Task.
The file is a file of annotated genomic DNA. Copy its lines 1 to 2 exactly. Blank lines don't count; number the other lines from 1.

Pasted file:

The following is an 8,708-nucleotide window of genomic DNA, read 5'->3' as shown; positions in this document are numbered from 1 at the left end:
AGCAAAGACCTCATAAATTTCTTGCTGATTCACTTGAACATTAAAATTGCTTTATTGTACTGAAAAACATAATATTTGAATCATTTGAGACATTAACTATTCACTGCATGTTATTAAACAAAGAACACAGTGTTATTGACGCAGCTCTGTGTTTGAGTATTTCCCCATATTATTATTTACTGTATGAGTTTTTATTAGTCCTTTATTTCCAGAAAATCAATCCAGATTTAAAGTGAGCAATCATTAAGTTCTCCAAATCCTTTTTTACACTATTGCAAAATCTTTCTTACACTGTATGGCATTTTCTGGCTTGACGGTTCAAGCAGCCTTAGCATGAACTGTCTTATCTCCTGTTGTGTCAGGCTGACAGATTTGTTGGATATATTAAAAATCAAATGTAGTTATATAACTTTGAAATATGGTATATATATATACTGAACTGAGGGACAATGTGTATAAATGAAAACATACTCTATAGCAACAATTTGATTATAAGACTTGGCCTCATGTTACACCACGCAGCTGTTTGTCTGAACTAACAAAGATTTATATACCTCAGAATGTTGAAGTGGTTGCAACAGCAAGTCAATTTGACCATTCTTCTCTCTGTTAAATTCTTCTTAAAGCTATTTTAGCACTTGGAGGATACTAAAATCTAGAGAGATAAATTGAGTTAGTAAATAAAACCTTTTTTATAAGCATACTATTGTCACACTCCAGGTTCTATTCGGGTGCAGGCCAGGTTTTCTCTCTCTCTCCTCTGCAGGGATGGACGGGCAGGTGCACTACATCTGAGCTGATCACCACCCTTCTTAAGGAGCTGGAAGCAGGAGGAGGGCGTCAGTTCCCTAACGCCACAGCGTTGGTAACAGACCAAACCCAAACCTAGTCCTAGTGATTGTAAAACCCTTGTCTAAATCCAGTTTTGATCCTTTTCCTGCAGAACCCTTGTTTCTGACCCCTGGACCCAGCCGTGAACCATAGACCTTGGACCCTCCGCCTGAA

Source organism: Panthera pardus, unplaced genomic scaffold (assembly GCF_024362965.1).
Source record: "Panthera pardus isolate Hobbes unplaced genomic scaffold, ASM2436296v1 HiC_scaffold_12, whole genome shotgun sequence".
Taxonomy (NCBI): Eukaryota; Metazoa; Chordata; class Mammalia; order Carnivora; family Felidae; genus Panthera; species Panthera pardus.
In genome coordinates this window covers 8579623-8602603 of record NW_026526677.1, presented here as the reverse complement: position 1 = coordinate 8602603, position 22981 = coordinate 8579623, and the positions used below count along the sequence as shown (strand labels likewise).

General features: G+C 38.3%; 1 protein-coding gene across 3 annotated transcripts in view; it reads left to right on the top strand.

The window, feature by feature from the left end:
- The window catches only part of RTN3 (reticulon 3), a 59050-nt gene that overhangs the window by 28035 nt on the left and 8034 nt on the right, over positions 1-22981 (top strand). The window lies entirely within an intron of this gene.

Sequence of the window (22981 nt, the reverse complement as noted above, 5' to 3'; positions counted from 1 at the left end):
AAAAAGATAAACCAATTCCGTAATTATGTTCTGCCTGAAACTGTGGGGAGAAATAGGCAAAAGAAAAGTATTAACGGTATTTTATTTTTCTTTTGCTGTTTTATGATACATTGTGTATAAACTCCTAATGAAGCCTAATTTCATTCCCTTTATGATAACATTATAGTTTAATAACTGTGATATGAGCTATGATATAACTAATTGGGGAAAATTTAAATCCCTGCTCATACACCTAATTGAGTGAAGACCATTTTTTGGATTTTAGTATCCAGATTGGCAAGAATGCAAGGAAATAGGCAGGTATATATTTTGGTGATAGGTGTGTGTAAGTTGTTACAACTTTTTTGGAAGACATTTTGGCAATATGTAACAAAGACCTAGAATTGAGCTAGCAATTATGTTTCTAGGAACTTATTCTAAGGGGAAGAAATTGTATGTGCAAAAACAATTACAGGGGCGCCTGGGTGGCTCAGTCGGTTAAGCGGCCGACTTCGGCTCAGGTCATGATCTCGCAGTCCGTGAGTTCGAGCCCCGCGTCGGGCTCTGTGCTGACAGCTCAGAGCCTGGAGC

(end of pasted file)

The following is an 8,708-nucleotide window of genomic DNA, read 5'->3' as shown; positions in this document are numbered from 1 at the left end:
AGCAAAGACCTCATAAATTTCTTGCTGATTCACTTGAACATTAAAATTGCTTTATTGTACTGAAAAACATAATATTTGAATCATTTGAGACATTAACTATTCACTGCATGTTATTAAACAAAGAACACAGTGTTATTGACGCAGCTCTGTGTTTGAGTATTTCCCCATATTATTATTTACTGTATGAGTTTTTATTAGTCCTTTATTTCCAGAAAATCAATCCAGATTTAAAGTGAGCAATCATTAAGTTCTCCAAATCCTTTTTTACACTATTGCAAAATCTTTCTTACACTGTATGGCATTTTCTGGCTTGACGGTTCAAGCAGCCTTAGCATGAACTGTCTTATCTCCTGTTGTGTCAGGCTGACAGATTTGTTGGATATATTAAAAATCAAATGTAGTTATATAACTTTGAAATATGGTATATATATATACTGAACTGAGGGACAATGTGTATAAATGAAAACATACTCTATAGCAACAATTTGATTATAAGACTTGGCCTCATGTTACACCACGCAGCTGTTTGTCTGAACTAACAAAGATTTATATACCTCAGAATGTTGAAGTGGTTGCAACAGCAAGTCAATTTGACCATTCTTCTCTCTGTTAAATTCTTCTTAAAGCTATTTTAGCACTTGGAGGATACTAAAATCTAGAGAGATAAATTGAGTTAGTAAATAAAACCTTTTTTATAAGCATACTATTGTCACACTCCAGGTTCTATTCGGGTGCAGGCCAGGTTTTCTCTCTCTCTCCTCTGCAGGGATGGACGGGCAGGTGCACTACATCTGAGCTGATCACCACCCTTCTTAAGGAGCTGGAAGCAGGAGGAGGGCGTCAGTTCCCTAACGCCACAGCGTTGGTAACAGACCAAACCCAAACCTAGTCCTAGTGATTGTAAAACCCTTGTCTAAATCCAGTTTTGATCCTTTTCCTGCAGAACCCTTGTTTCTGACCCCTGGACCCAGCCGTGAACCATAGACCTTGGACCCTCCGCCTGAA